A few weeks ago I wrote an article on knots. I’ve tied a few knots in my time, and I think the ones I described are all good ones. Where I went wrong was the title of the article – “The only 4 knots that you’re actually going to use in a survival situation”. You can cover most situations with those four knots, but as I said in the conclusion there are a lot more with their own uses.
This time I’m going to look at a few more of these, both ones I use a lot myself and some suggestions from readers. The first four are still a great start if you want to be prepared for anything, but adding a few more to your survival knowledge will take you a lot further when your life depends on holding things together.
The bowline is an old sailor’s knot. If you need a secure loop at the end of a rope and don’t want to risk it slipping or binding, this is the knot you want. It’s also an intimidating knot with a reputation for being hard to tie – but in fact, it’s simple once you’ve practiced it a few times.To tie a bowline, make a small loop in the rope, leaving a long enough free end to form the loop you actually want and then at least a foot more. Pass the end of the rope through the small loop, but don’t pull it tight – this is where you form the actual loop. Now pass the end round the standing part of the rope and back through the small loop. Pull the end tight to secure it. That’s you done.
A bowline is very secure under load, but it can work or shake loose when it’s unloaded. That makes it easy to untie, but it also means that if your boat is pushed against its moorings by wind or tide and the load comes off the mooring lines, the bowline holding it to the post can come undone. That’s not great news when the wind changes. For security, leave a tail that’s at least twelve times as long as the rope is thick – a foot for a one-inch rope, for example. You can also use the tail to make a locking knot around either the standing end or part of the loop.
This is a very versatile knot. It’s great for securing things to posts, or two of them can be linked to join two ropes. It can also be tied with one hand. Its biggest disadvantage is that you can’t untie it when it’s under load.
You can use a bowline to join two ropes together, or the popular reef (square) knot, but if you need to join two ropes of unequal thickness the sheet bend is your first choice. Another sailor’s knot, it’s also a great one for preppers to know.Turn the end of one rope back on itself to form a bight – if they’re unequal thicknesses, do this with the thicker one. Pass the other rope through the bight, around both parts of it, then back under itself. That’s it – done.
If you need more security you can make a double sheet bend by taking the smaller rope round the bight twice before passing it under itself.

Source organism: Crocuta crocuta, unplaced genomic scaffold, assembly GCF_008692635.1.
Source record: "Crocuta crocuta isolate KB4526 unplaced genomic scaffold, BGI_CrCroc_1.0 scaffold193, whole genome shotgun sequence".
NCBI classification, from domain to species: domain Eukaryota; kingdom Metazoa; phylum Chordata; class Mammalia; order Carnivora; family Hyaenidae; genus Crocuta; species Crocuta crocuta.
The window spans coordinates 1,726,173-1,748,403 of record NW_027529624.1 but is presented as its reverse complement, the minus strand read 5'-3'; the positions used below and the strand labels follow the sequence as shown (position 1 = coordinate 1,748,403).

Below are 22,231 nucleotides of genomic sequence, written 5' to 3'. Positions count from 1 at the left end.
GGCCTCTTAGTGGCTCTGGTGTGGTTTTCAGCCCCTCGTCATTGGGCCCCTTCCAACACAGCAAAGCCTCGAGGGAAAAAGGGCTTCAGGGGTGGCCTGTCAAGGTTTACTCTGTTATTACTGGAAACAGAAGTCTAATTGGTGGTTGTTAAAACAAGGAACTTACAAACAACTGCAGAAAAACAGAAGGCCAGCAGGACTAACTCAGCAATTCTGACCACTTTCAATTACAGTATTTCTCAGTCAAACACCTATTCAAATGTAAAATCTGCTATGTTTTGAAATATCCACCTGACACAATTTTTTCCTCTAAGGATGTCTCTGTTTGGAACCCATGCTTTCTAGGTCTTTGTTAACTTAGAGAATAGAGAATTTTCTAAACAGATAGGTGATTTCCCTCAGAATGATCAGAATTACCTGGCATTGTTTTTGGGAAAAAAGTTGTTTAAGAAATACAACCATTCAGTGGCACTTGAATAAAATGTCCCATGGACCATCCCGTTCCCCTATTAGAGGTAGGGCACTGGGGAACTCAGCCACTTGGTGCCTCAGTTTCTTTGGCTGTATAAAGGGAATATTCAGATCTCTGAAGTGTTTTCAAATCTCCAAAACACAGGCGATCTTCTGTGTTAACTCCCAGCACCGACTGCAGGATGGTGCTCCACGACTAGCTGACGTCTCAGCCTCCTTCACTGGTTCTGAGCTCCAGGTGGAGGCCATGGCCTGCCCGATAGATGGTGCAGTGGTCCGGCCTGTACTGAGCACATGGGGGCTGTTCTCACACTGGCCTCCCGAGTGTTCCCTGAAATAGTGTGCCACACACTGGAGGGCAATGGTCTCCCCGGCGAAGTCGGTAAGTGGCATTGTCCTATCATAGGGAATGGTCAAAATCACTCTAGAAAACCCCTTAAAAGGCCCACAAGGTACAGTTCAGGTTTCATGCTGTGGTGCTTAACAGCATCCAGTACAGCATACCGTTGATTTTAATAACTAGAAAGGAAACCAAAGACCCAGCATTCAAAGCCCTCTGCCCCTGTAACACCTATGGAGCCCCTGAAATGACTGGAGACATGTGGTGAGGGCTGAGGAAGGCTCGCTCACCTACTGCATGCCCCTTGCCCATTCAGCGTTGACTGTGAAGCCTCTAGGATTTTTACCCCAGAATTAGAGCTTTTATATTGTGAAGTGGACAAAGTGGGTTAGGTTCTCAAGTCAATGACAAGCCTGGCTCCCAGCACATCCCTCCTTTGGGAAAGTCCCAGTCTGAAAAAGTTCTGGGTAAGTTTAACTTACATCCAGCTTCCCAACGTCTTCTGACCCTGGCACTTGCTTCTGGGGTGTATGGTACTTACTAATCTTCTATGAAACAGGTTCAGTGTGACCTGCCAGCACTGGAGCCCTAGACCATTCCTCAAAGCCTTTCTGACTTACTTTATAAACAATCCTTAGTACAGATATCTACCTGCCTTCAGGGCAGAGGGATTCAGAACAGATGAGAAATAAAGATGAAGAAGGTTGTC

The sheet bend can replace the reef knot in most situations, and is usually a better choice – but it does have one big drawback. A reef knot can be tied when there’s already a load on both ropes, as long as you can control them enough to get the ends crossed over. A sheet bend can’t be tied in a loaded rope. So if you need to lash something down tight, you have to use a reef knot.
What if it’s webbing straps you want to join together instead of rope? There might not seem like a big difference, but some knots really don’t work well for straps. If the strap crumples or rolls up under load, it can slip right out of the knot. Luckily there’s a great knot for this – the water knot.Everyone knows how to tie an overhand knot – just make a small loop, pass the end through it and pull it tight. That’s the base of the water knot. Tie an overhand knot in one strap, but leave it loose. Thread the other strap through it in the opposite direction, following the first one exactly. Then pull it tight.
The water knot is strong, but has a couple of weaknesses. If the load is coming on then off again, the outer (first) strap can work loose. It can also come loose if it catches on a snag. The solution is to tie a stop knot – overhand or figure 8 – in each tail of the knot, as close to the knot itself as possible.
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Do you need a loop that you can slide along a rope, but that holds firmly when a load is applied to it? You need a Prusik knot. Developed for mountaineering, it was originally used to make movable footholds on a climbing rope. It’s what’s known as a friction, or slide-and-grip, knot. There are a few of these, but the Prusik is the most versatile and probably the safest.Make a piece of rope into a loop, as big as you need. Pass one end of it under the main rope. Now pass the knot end of the loop around the main rope, and through the end of itself, three times. Neaten it up so all the coils of the loop lie neatly together, then pull it tight. You now have a loop that, unloaded, can be slid along the main rope – but put tension on it and it locks down firmly.
The Prusik works on poles, too. If you need to hoist a spar – maybe you’re improvising a sail – a Prusik knot in the centre of the spar makes a good strop for attaching a halyard to raise it with.
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